According to a report by Euromonitor International, online sales of consumer health products doubled over 2012-2017, mainly due to very fast online sales growth of vitamins and dietary supplements, which reached $13.5 billion in 2017. This aligns with the shopping habits of Millennials and Gen-Z consumers, who tend to seek more online and mobile options when addressing their health.

This is a trend from which nutraceuticals brands can benefit—an opportunity to reach a broad audience online, while targeting customers with a personalized e-commerce experience.

Examples of this include the launches of various direct-to-consumer vitamin brands like Persona NutritionCare/Of, or VitaMe, which use quizzes and online tools to create targeted supplement recommendations.

One company called Baze takes personalization a step further by offering in-home blood tests to determine a customer’s best course of treatment. These online-only brands are engaging with their audience at various touchpoints of the shopping experience, including social media, remarketing strategies, and influencer partnerships.

While changing buying habits are sure to influence the role of e-commerce for nutraceuticals, it’s clear that consumers not only want personalized regimen recommendations, they also want to find it at the comfort of their computers and smartphones.

3. Utilize Nutrition Specialists

According to a Mintel study, one third of vitamins, minerals, and nutritional supplements users are swayed by a professional endorsement. Consumers seek professional guidance to understand the market, and nutrition and health specialists are considered a respected resource to help them navigate the wealth of information and options.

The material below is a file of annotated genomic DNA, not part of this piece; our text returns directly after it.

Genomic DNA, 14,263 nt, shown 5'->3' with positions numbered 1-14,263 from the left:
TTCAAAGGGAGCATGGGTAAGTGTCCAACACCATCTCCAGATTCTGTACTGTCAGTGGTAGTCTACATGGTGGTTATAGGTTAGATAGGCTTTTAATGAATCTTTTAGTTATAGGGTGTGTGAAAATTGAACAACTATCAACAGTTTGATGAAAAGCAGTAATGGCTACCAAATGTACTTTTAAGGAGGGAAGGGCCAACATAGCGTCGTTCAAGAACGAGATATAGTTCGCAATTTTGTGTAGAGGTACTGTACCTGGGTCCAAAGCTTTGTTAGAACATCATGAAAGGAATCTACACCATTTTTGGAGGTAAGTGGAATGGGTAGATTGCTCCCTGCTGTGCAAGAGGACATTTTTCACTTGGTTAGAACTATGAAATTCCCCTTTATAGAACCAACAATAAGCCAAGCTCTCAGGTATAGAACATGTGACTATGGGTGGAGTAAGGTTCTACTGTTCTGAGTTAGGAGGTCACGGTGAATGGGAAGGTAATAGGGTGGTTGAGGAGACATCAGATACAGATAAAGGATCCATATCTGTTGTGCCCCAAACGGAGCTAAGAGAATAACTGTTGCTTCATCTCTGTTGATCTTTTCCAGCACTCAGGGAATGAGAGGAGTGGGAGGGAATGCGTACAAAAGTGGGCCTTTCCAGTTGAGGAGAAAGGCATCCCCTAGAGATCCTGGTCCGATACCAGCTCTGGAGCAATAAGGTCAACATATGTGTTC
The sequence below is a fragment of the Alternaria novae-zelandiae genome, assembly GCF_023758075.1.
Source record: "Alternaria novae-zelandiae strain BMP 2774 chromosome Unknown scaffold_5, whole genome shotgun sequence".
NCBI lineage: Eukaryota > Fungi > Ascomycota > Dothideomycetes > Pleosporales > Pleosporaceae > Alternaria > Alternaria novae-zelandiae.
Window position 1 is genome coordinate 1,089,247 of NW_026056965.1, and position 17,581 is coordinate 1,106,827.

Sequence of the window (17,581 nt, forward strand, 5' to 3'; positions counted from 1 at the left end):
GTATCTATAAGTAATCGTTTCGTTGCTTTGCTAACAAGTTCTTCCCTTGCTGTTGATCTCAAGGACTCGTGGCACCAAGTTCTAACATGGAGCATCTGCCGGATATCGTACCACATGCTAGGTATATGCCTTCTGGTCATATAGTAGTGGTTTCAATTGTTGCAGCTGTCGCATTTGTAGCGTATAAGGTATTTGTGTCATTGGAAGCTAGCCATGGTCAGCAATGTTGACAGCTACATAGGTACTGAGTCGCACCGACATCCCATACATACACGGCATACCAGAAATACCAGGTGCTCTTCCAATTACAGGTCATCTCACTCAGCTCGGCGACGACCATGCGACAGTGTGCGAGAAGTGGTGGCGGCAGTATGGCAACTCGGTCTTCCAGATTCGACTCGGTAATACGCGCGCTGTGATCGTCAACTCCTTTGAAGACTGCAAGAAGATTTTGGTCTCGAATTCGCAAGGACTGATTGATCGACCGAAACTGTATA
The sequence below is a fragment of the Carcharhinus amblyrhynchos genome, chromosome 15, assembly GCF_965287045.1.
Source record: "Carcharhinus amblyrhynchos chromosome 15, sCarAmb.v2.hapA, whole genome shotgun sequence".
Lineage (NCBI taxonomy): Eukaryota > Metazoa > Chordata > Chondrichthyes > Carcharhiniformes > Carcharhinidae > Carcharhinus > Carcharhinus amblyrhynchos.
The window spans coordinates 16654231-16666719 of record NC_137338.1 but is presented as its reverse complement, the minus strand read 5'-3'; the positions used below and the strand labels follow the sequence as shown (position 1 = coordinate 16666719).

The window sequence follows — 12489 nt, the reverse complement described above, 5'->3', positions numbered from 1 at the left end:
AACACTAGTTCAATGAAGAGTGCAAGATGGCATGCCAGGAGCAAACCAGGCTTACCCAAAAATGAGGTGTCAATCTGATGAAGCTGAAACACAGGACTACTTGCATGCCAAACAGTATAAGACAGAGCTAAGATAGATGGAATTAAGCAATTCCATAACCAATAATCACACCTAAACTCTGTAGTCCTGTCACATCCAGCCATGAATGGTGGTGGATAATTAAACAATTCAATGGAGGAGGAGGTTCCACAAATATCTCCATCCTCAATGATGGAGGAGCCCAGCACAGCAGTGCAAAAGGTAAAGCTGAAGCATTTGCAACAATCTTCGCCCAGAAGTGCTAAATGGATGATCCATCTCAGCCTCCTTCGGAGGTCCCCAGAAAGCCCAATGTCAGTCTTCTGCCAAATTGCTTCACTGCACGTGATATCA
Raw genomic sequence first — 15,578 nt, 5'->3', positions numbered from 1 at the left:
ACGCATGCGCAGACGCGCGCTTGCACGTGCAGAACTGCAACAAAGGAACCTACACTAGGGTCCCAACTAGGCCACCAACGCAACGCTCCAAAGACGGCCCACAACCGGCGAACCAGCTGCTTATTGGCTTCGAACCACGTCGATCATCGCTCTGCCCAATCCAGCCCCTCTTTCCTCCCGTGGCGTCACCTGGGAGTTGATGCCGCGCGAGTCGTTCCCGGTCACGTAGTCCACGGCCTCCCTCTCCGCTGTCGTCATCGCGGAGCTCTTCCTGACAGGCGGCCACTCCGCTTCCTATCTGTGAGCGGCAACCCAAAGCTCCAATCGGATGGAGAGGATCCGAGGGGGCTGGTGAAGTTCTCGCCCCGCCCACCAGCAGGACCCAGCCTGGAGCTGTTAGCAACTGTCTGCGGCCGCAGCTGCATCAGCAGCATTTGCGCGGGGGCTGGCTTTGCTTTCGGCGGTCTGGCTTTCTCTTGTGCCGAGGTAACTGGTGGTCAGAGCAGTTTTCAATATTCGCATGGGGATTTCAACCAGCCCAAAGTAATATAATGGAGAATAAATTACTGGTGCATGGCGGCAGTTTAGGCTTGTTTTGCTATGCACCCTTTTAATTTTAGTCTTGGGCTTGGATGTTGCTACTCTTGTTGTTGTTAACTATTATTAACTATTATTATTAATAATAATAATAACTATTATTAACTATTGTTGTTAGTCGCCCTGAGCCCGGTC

The nutraceuticals market can be difficult for consumers to navigate—even just understanding how they differ from over-the-counter products can be a challenge. Brands should utilize health specialists to create a higher level of awareness of how their products can be used, how they interact with other medications, and how they compare to others on the market.

Brands can develop resources about their products that will not only inform specialists but provide them with tools to better communicate with clients about their supplement usage.

Education from brands is key, so brands should utilize evidence-based data to show how their supplements interact with other supplements, over-the-counter medications, and prescriptions. It’s up to nutrition and health specialists to ensure information is correctly administered to their clients, but it’s up to the brands to engage with the experts.

What do nutraceutical brands need to know?

Consumers integrate nutraceuticals products into their daily health regimen in a variety of formats for myriad reasons. It’s important for brands in this growing industry to reach audiences with transparency, personalization, and outreach to nutrition and health specialists.

About Vince Schaller: Vince leads the SGK Health global teams that deliver effective and efficient brand building solutions. Vince has 25 years of experience with brands across a wide spectrum of both B2B and B2C audiences that include Pharma, Medical Device, Nutraceutical, and Animal Health segments.